Thursday, September 29, 2011

Camaraderie on the beach

By Suzie Siegel

For the first time, I flew to Los Angeles to see our Ocean of Hope team compete in the Catalina Classic Paddle-board Marathons last month. I discovered that you don't see much paddling from the beach, but you do have plenty of time to talk to survivors and supporters.

Some of us had never seen other volunteers in person. Some stretched out on beach towels and under umbrellas. Others worked behind the tables laden with food and O2H merchandise. (In the photo above, Board President Joan Darling; her son-in-law, Dan Olig; and survivor Amy Regenstreif relax before the work starts. The next photo shows past Board President Ellen Silver and survivor Christine Tope.)

People who stopped by got a quick lesson on sarcoma and the Sarcoma Alliance. We also helped educate people on cancer in general.

For a while, I stood out in the sun, selling raffle tickets for the beautiful blue board donated by master board shaper Joe Bark. I caressed it as if I were Vanna White on "Wheel of Fortune." I also sold jewelry -- back home, I sell donated items to raise money for the Alliance.

Paddlers raise money through O2H, as do sarcoma survivors, family members and friends. The series of ocean races known as O2H is the biggest fundraiser for the Sarcoma Alliance. It raised $50,000 this year, bringing the 12-year total to $600,000. This year, Mike Rogers was the biggest fundraiser, bringing in $17,730. He's in the photo below.

A group of us would run down to the water whenever the announcer said one of our four guys had finished. I felt especially happy when I heard Mike’s name announced because he had been so worried that he wouldn’t make the 32 miles to Manhattan Beach. He’s our oldest paddler, and he was still healing from injuries. The picture at left shows him at Palos Verdes.

“It was 8 hours of hell.” The water was choppy, and his muscles were cramping. “I felt bad because I knew people were on the beach, and all I could do was go past the flag, do a U-turn and get on the boat with towels, and shake.

“I had people to help and not let down, and even being an elder paddler is no excuse to stop. … My Mom was on the pier to cheer. I was seeing double at that point and was sore and cold. She said, ‘Well done, you finished. Now what?’ Redefine my goals and raise a lot more money next year to help.”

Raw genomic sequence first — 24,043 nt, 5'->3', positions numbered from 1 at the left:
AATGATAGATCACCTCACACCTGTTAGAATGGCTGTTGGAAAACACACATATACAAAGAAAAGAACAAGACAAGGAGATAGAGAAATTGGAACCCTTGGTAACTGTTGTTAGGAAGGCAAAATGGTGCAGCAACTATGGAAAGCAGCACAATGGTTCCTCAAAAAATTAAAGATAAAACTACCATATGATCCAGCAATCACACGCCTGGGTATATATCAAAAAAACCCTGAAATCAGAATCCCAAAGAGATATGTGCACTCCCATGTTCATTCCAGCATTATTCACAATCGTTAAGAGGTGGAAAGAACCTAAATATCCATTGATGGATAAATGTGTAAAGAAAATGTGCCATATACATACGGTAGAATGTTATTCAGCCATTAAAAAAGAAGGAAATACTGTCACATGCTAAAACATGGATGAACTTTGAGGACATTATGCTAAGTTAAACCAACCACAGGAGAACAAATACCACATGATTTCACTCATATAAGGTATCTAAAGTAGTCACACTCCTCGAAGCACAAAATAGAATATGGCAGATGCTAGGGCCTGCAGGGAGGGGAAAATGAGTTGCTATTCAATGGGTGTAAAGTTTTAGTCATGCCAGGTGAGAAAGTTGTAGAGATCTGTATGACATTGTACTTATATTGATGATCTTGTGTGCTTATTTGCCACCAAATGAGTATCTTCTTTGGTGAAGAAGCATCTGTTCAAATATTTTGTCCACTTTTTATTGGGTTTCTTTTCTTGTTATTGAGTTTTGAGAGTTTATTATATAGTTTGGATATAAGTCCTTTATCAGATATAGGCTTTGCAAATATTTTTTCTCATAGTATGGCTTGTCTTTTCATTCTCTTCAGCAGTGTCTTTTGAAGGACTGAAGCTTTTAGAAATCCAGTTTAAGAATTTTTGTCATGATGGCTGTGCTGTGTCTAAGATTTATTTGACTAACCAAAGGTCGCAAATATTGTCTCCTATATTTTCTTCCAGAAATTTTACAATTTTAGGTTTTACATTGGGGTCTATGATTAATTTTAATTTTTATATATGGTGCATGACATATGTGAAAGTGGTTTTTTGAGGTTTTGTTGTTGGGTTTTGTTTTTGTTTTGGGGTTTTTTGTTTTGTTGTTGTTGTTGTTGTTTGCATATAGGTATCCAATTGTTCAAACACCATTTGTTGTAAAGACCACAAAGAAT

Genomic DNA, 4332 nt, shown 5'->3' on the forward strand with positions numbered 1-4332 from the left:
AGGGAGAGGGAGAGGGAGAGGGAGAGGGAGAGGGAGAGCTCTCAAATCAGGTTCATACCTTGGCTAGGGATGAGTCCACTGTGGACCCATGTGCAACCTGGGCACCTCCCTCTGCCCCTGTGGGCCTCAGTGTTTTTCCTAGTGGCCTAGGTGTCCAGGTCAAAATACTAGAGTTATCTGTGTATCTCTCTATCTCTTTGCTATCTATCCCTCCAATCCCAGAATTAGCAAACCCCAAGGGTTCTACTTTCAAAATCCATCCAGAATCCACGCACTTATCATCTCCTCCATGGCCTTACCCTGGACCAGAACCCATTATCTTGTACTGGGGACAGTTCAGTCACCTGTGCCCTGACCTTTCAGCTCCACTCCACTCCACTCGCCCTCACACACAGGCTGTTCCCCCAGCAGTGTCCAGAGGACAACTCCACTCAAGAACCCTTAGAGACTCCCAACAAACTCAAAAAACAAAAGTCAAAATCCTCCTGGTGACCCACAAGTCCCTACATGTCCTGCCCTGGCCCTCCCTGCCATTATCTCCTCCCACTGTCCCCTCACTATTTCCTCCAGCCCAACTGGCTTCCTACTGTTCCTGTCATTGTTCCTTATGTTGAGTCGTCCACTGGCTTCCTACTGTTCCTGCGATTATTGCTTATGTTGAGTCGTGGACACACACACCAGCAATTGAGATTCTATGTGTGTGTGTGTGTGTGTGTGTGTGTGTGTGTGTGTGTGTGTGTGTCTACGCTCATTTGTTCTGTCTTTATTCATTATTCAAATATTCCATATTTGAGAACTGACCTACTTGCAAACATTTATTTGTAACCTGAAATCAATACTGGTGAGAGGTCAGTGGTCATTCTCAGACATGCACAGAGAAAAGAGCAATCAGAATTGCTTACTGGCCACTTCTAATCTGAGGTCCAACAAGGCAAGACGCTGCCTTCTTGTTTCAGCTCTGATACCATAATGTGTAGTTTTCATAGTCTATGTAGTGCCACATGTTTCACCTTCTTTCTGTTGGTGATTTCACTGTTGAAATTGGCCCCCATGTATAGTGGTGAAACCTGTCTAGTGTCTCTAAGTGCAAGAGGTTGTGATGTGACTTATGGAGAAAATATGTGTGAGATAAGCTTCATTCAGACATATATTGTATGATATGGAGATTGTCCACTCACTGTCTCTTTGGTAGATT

If you or your loved ones raise $3,000, a bright sticker with your name on it will be affixed to a board. Mike had Tracey Talley’s name on his board. Steve Shikiya had Josephine Schiavo. Joel Pepper had the names of Wendy Sommers and Susan Bohardt on his board. He's pictured with Bob Bohardt and his daughters, Cara Kohlrieser and Julie Beam, both RNs, at left. Phil Ambrose is in the photo at right, with Fred Sardisco, O2H co-captain. Phil had Suzanne Leider and Bob Chambliss. (I'm way

late in profiling Bob on our site. He was the only sarcoma survivor to paddle in O2H, and he was a terrific supporter of the Alliance and others with sarcoma. His mother, Kathy, also served on our board.)

Joel came in seventh in the stock board division. The other three paddlers were in the unlimited division, with bigger and faster boards. Steve was 28th, Phil was 51st and Mike was 57th.

To win a raffle, luck helps, but buying a bunch of tickets helps even more. Steve gets that – and the paddleboards. “He won the Hennessey's paddleboard raffle and the O2H raffle. Crazy!” said Aimee Spector, co-captain of O2H. He's in the photo below.

Barney Tong is the offical O2H photographer. For more photos, go to Picasa.

In the photo below, left to right, on the front row, are: Laura and Fred Sardisco, Aimee, Cara and Julie. Standing are: Suzanne's brother, Philip Leider, board member; board member Marites Tullius, a nurse practitioner and friend of Suzanne's; board member Dave Murphy, whose wife, Piera, died of sarcoma; nurse practitioner Betsy Haas-Beckert and husband Arthur Beckert, executive director; me; Bob; Suzanne's mother, Sharon Leider; survivor Alan Nishio; a person I can't identify; and survivor Kendra Krause between board member Ali and her husband, Dan. Not pictured are survivor Kelly Flynn and Kendra's husband, Brian.

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